Pre-requisite: this awesome stackoverflow answer on decorators.
I had been trying to learn Flask and came across this nice post. It contains a good introduction to flask in the form of a mini project. While going through the post, I came across this snippet:
@app.route('/') is a decorator which registers the index function to be called when a user makes GET requests to the root page.
I always get the part where we say that a decorator is a function which modifies another function - wraps it with a sort of pre and post functionality. The part of where decorators are passed arguments is what used to confuse me and led me to revisit the afforementioned stackoverflow post
For example, it is easy to understand this:
Decorator calling func
In the function
Decorator called func
which means that when Python encountered the @ symbol it did an internal equivalent of
func = decorator(func)
which in turn means that a decorator is a function which takes in a function and returns a wrapper over that function and reassigns that wrapper to the original function variable.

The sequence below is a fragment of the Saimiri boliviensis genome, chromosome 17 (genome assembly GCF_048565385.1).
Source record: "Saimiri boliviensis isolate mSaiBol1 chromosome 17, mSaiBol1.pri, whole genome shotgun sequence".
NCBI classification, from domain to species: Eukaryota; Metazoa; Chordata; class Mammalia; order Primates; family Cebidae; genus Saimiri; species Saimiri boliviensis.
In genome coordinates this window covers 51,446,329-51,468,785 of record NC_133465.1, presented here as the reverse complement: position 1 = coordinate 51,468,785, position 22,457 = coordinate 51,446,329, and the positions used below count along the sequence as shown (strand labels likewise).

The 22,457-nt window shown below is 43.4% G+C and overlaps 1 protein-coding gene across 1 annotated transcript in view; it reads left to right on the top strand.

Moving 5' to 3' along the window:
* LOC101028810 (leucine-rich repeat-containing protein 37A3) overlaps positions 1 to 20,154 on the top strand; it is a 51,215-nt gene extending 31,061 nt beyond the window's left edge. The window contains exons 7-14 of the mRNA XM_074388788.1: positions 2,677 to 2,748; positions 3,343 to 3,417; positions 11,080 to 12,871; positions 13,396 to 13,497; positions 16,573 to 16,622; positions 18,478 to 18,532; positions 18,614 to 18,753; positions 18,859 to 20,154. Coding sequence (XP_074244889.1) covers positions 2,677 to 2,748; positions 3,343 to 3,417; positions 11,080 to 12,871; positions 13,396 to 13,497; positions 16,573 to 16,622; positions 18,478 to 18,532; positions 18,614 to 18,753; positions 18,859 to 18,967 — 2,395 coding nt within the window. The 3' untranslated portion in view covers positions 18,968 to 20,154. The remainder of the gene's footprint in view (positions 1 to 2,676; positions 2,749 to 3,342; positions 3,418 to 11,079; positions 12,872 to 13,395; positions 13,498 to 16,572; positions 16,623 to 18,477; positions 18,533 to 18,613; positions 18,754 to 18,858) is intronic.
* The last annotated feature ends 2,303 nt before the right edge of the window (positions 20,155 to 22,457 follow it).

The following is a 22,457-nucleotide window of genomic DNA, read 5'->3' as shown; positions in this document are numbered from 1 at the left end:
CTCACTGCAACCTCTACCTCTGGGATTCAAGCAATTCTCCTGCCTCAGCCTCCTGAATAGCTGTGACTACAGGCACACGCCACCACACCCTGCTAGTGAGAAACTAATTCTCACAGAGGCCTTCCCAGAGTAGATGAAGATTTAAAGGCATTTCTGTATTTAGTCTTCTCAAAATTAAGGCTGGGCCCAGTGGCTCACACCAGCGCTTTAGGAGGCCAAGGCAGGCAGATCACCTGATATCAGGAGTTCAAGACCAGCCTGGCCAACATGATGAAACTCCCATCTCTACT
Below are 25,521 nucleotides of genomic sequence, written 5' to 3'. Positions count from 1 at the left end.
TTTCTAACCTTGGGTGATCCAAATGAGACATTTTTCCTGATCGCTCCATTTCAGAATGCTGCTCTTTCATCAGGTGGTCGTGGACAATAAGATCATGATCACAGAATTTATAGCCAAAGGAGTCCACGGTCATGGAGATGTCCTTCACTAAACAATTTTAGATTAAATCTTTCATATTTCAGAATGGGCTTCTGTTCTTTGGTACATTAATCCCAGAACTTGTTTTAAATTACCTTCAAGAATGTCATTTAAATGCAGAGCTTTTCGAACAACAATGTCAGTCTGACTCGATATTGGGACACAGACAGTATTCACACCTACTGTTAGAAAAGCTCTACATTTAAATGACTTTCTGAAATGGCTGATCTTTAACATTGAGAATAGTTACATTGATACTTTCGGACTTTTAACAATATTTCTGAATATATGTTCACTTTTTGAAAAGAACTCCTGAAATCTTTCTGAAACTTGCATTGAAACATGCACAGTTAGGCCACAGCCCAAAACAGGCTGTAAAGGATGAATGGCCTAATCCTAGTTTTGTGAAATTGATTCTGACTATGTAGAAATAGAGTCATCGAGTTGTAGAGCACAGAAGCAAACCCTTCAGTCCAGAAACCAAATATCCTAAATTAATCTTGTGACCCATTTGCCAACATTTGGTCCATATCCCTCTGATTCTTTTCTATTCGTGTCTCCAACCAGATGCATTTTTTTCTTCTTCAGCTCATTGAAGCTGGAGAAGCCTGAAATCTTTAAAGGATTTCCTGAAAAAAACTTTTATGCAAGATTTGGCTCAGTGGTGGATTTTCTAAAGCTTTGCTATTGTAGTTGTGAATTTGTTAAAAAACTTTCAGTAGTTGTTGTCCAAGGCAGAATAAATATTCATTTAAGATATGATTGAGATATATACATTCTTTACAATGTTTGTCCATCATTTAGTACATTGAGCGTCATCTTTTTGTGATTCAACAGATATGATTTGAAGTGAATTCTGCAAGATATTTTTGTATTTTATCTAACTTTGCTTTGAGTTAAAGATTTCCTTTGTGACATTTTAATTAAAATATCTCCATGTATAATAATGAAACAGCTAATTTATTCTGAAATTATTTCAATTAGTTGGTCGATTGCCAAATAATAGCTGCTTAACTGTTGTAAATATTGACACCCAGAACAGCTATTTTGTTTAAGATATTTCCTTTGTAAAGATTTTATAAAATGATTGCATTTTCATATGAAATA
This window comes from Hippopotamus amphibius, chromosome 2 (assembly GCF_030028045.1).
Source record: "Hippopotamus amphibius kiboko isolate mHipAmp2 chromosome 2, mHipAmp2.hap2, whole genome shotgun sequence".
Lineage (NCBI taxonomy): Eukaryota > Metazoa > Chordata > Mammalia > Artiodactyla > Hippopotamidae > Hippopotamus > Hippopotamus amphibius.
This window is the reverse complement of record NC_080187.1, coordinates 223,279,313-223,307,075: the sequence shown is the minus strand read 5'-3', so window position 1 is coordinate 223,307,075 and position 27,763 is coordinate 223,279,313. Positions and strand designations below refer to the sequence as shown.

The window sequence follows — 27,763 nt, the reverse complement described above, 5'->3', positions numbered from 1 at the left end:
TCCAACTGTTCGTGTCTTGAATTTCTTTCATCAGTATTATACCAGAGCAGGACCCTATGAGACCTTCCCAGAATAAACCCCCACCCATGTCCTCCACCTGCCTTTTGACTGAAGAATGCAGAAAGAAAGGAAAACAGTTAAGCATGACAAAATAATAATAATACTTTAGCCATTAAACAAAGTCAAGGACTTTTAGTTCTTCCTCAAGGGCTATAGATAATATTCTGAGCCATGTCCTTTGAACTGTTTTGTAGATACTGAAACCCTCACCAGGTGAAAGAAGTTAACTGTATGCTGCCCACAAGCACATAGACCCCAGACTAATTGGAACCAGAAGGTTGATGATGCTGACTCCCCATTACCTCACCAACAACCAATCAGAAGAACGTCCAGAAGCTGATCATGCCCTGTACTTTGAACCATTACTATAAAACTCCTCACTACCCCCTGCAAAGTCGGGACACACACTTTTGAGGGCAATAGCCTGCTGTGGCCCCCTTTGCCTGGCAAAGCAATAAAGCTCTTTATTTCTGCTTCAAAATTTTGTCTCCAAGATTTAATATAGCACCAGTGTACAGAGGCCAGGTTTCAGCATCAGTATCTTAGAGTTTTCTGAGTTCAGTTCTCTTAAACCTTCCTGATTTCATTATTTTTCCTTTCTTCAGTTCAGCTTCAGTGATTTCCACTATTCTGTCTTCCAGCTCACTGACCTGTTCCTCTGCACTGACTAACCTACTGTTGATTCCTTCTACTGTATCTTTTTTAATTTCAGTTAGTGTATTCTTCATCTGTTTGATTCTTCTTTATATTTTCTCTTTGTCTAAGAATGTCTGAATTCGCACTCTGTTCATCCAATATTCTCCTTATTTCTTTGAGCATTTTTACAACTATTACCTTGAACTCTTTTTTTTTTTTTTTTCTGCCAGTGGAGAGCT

This has the side effect of redefining the function name also (func.__name__), to be that of the wrapper function, but as the stackoverflow answer mentions functools.wraps comes to the rescue.
What used to stall me were these kind of examples:
func1 args - [this, that]
func2 called_from_line:31 args - [who, what]
For func1 our logging is not as verobse as func2 which has 'debug' log level. This is possible because the decorator creating function takes an argument which decides logging behavior (whether to print line no. of caller or not).
The magic of closures is also involved because the decorator and the wrapped function remember the original environment that they were bound with (for func1 the variable loglevel is set to 'info' in wrapped_around_func and for func2, it is set to 'debug')
But what is the deal with the nesting of functions?